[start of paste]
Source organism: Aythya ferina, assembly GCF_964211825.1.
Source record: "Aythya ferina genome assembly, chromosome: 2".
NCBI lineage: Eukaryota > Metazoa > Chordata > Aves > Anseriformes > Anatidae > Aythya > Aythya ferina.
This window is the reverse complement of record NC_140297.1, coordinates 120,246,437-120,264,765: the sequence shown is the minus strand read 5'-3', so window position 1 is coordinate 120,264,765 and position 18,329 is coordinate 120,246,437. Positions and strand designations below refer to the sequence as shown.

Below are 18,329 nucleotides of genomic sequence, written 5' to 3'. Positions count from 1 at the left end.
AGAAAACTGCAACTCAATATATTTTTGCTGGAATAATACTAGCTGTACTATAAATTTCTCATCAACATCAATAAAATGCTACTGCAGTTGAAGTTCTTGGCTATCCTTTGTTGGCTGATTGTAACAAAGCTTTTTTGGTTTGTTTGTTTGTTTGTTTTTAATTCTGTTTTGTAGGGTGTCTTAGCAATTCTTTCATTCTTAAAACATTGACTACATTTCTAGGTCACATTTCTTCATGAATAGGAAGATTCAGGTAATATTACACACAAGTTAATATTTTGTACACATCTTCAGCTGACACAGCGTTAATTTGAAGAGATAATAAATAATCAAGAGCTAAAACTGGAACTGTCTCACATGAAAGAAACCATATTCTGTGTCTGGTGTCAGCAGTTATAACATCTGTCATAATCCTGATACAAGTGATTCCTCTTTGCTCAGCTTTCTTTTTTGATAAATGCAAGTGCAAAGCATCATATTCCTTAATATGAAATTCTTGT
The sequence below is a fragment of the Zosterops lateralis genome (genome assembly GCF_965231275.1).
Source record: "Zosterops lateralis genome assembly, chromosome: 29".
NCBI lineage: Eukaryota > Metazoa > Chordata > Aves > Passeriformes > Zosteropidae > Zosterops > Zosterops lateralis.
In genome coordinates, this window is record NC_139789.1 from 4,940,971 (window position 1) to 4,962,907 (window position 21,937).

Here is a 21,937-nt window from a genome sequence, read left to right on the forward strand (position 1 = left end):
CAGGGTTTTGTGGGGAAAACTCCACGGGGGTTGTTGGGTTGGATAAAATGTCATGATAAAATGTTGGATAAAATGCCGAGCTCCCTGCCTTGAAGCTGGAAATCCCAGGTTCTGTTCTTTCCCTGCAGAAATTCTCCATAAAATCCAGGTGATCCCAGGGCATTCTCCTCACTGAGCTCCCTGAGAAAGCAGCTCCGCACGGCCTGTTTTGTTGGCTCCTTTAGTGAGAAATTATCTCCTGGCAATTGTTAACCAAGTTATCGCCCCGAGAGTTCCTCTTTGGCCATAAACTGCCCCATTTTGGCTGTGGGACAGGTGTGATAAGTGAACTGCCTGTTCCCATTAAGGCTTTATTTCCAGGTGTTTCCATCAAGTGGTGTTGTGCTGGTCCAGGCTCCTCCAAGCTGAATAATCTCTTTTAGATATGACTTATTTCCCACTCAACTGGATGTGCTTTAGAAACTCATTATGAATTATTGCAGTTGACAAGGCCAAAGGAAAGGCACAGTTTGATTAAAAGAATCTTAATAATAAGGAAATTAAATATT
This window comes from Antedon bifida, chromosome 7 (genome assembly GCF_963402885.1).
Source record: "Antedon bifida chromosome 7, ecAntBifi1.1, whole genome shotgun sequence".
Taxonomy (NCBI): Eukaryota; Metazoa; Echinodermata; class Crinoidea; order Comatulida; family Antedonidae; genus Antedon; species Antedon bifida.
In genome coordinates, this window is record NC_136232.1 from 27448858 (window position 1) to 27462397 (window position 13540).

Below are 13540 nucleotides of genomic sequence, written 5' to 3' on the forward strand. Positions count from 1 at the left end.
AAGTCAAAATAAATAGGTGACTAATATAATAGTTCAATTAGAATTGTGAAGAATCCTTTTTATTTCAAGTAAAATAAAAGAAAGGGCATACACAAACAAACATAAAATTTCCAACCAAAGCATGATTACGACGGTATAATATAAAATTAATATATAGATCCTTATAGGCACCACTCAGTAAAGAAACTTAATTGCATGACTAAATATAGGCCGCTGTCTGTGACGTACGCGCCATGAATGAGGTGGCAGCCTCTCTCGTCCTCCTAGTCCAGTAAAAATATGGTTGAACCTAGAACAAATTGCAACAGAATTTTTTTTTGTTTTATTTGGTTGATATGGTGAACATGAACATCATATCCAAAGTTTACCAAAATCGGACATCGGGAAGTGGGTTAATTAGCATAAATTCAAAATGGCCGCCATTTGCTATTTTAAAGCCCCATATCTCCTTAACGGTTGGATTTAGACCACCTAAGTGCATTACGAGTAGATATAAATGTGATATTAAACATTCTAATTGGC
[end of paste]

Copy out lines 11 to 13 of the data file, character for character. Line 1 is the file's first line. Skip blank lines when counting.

Here is a 21,937-nt window from a genome sequence, read left to right on the forward strand (position 1 = left end):
CAGGGTTTTGTGGGGAAAACTCCACGGGGGTTGTTGGGTTGGATAAAATGTCATGATAAAATGTTGGATAAAATGCCGAGCTCCCTGCCTTGAAGCTGGAAATCCCAGGTTCTGTTCTTTCCCTGCAGAAATTCTCCATAAAATCCAGGTGATCCCAGGGCATTCTCCTCACTGAGCTCCCTGAGAAAGCAGCTCCGCACGGCCTGTTTTGTTGGCTCCTTTAGTGAGAAATTATCTCCTGGCAATTGTTAACCAAGTTATCGCCCCGAGAGTTCCTCTTTGGCCATAAACTGCCCCATTTTGGCTGTGGGACAGGTGTGATAAGTGAACTGCCTGTTCCCATTAAGGCTTTATTTCCAGGTGTTTCCATCAAGTGGTGTTGTGCTGGTCCAGGCTCCTCCAAGCTGAATAATCTCTTTTAGATATGACTTATTTCCCACTCAACTGGATGTGCTTTAGAAACTCATTATGAATTATTGCAGTTGACAAGGCCAAAGGAAAGGCACAGTTTGATTAAAAGAATCTTAATAATAAGGAAATTAAATATT
This window comes from Antedon bifida, chromosome 7 (genome assembly GCF_963402885.1).